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Governor vows to stop guardianship abuse

Gov. Michelle Lujan Grisham on Tuesday addresses the opening session of the 41st annual New Mexico Conference on Aging. (Rick Nathanson/Albuquerque Journal)

In about a decade, one third of New Mexicans will be age 60 or older, begging the question, “have we as a state prepared to meet the needs of that population?” asked Alice Liu McCoy, outgoing secretary of the state Aging and Long-Term Services Department.

That question is one of many addressed Tuesday at the 41st annual New Mexico Conference on Aging, held at the Sandia Resort and Casino Conference Center and offering more than 60 workshops on a variety of topics.

More than 1,300 people are attending the conference, which continues through today. Dedicated to highlighting New Mexico’s aging population, the conference is geared for caregivers, family members and service providers throughout the state. It is being sponsored by the state Aging and Long-term Services Department, whose mission is to promote programs leading to lifelong independence and healthy aging, as well as advocacy for legislation and issues that serve New Mexico’s elderly and disabled adults.

Gov. Michelle Lujan Grisham addressed the conference Tuesday morning and said her administration is working to correct a number of problems, including those related to guardianship.

“Here in New Mexico, veterans, senior citizens and disabled adults have been taken advantage of by unscrupulous court-appointed, corporate guardians,” she told the conference. “That means somebody decides that you can’t control your own life and neither can your family. They separate you and the court determines that a corporation can make life and financial decisions for you.”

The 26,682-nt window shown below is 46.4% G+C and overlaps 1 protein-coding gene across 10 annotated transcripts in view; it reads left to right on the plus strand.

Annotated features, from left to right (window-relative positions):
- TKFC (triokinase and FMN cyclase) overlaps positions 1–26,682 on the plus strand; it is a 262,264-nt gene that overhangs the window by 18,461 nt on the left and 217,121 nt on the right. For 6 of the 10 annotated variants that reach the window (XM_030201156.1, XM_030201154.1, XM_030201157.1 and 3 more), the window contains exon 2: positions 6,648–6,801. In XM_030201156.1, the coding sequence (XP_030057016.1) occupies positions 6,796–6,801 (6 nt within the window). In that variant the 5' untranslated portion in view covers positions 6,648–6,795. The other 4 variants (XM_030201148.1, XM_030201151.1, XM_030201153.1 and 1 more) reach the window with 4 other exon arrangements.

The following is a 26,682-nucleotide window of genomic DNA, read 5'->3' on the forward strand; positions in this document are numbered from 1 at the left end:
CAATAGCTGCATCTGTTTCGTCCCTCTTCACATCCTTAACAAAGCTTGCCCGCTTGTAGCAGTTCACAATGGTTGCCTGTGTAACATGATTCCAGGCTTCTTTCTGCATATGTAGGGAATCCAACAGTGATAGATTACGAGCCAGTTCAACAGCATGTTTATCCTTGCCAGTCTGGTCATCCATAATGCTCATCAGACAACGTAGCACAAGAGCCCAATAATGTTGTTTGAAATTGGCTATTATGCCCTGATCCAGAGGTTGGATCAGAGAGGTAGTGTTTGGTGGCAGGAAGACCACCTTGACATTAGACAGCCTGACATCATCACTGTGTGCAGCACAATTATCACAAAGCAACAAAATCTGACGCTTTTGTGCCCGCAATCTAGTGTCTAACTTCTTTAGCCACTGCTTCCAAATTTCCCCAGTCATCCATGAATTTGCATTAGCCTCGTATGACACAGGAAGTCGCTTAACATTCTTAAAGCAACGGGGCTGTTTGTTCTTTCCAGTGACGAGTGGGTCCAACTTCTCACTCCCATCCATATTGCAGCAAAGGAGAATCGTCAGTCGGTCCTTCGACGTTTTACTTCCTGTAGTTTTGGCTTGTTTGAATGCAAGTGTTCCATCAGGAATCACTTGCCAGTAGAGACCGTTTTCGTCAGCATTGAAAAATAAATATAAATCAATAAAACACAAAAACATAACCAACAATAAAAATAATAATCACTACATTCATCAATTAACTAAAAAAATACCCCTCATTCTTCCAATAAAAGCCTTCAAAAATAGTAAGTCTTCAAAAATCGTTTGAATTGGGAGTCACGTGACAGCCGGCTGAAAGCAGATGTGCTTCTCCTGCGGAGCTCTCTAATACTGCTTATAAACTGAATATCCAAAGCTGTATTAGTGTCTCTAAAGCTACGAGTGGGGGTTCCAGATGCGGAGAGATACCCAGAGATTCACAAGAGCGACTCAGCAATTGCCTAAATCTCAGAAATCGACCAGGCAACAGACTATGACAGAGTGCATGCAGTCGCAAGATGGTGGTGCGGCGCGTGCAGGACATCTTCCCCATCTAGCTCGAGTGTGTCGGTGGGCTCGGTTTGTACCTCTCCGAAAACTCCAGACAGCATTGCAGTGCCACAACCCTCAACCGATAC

Corporate guardians, she said, “have been stealing people’s property, separating them from their families and hiding their benefits, as well as “locking folks away where nobody can find them and nobody can visit.”

Her administration, she said, is working to prevent this and adopt the best possible standards and safeguards. McCoy, who will become the director of the state Developmental Disabilities Planning Council, will lead that effort.

Lujan Grisham also said the state was expecting a windfall of more than $1 billion from gas and oil revenues. Out of that money, she will ask the state Legislature for $25 million to help create a fund for recurring expenses for senior programs and services. She also will ask for money to fully fund pre-K programs.

Katrina Hotrum-Lopez, Bernalillo County’s director of behavioral health services, who will replace McCoy as the new secretary of Aging and Long-Term Services Department, said she will focus on increasing the department’s budget and restoring “programs that have been fractured during the last administration.”

Among those are restructuring and building more senior centers, rebuilding Meals on Wheels and senior transportation programs, and enhancing the department’s Long-Term Care Ombudsman program, which advocates for residents of nursing homes, monitors the quality of care provided and investigates complaints.